I'm actually torn between world views. The video on the collapse of the existential function, from Chris Martenson, combined with John Michael Greer's work, have left me with few illusions about the path humanity faces in an age of increasing scarcity. From that perspective, including Kunstler, we are facing a long decline as the resources to maintain the life we have grown accustomed to grow ever scarcer. At the same time, I read the work of Charles Eisenstein, and watch the film Thrive, and I want very much to believe that I will see the world they envision in my lifetime. I want to believe Terrence Mckenna's talk about radical transformation. I want to believe in rapid and fluid evolutionary shifts in consciousness, in the direction of balance, wholeness and healing. I want to believe this is a divine universe, and anything can happen.

There is of course plenty of disagreement that we are in any kind of end time. It's a cultural joke really, the territory of delusional weirdos, residue of Y2K. John Michael Greer, who is the Arch-Druid in America, who one might expect to have some spiritual sense of what is going on, considers the mythology of 2012 to be a fantasy, which he ascertains the Maya never predicted, and Terrence Mckenna never really saw on his "drug trips". He has even taken to printing weekly excerpts from his book Apocalypse Not, to dissuade people from falling into what he believes is a trap, a dead end (if you'll pardon the pun.) I agree with him basically, if any ideas about 2012 lead you to ignore or deny what John Michael Greer has to teach, which is mostly about getting clear in the head and grounded in the Earth.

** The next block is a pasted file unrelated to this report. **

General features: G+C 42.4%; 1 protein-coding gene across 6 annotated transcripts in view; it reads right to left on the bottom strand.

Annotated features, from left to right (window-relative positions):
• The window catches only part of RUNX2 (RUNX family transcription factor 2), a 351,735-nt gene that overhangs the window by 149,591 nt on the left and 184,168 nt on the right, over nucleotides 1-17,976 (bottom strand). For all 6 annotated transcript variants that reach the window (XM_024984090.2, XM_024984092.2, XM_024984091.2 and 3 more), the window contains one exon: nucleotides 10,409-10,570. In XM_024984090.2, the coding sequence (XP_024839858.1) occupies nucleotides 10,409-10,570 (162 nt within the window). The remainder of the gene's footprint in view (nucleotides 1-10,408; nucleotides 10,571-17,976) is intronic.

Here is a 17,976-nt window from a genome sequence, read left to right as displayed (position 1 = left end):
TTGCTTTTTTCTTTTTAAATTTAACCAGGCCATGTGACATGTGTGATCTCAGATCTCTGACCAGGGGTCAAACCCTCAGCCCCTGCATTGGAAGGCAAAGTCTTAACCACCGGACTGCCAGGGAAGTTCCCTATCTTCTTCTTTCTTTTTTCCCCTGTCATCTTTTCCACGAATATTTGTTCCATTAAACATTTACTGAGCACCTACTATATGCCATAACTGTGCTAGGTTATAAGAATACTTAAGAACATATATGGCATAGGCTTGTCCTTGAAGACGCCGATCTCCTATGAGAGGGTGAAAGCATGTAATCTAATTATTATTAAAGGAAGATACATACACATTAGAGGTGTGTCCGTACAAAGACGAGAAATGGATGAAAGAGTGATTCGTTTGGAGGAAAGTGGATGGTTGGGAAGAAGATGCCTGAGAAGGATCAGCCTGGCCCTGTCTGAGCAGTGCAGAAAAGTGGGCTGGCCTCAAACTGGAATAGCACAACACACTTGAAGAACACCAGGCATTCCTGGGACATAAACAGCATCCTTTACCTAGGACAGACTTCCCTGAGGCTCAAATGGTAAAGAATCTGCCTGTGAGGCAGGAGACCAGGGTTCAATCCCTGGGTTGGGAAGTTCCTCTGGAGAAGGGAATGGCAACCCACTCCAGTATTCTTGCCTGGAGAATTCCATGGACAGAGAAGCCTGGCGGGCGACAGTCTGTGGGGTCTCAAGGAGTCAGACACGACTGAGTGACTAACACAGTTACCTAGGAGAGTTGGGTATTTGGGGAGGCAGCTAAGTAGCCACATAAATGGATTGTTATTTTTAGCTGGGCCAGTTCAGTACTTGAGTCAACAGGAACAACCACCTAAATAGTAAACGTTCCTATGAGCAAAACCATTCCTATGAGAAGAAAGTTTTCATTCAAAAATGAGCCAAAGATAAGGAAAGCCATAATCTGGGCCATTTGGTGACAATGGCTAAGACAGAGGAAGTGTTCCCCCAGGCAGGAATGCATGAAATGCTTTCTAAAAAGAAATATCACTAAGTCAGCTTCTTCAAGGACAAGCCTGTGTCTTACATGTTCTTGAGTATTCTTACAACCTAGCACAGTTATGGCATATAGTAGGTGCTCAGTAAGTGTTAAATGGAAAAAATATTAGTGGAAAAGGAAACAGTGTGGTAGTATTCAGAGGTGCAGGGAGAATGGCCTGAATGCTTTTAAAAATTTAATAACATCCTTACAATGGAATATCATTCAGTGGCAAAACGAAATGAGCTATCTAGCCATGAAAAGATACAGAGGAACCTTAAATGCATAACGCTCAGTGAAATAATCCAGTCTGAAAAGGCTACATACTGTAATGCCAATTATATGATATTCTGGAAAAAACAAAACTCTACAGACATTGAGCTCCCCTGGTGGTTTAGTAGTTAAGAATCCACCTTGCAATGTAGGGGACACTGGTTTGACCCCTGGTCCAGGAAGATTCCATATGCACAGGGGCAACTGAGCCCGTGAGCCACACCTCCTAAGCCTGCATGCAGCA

I wonder though, about 2012. If the precession of the equinox is on a 26,000 year cycle, and the sun is as close to the line between the Earth and the center of the galaxy as it has been on that 26,000 year cycle, then I take the mid-point of that cycle, when the sun was furthest from that line, 13,000 years ago, as the time of the collapse of the last ice age. I'm not even entirely convinced there wasn't another advanced civilization, at that time, basically wiped from the face of the Earth. And 26,000 years ago, the last time the sun was in this place, was the approximate end of Neanderthal. I'd say that qualifies as epochal.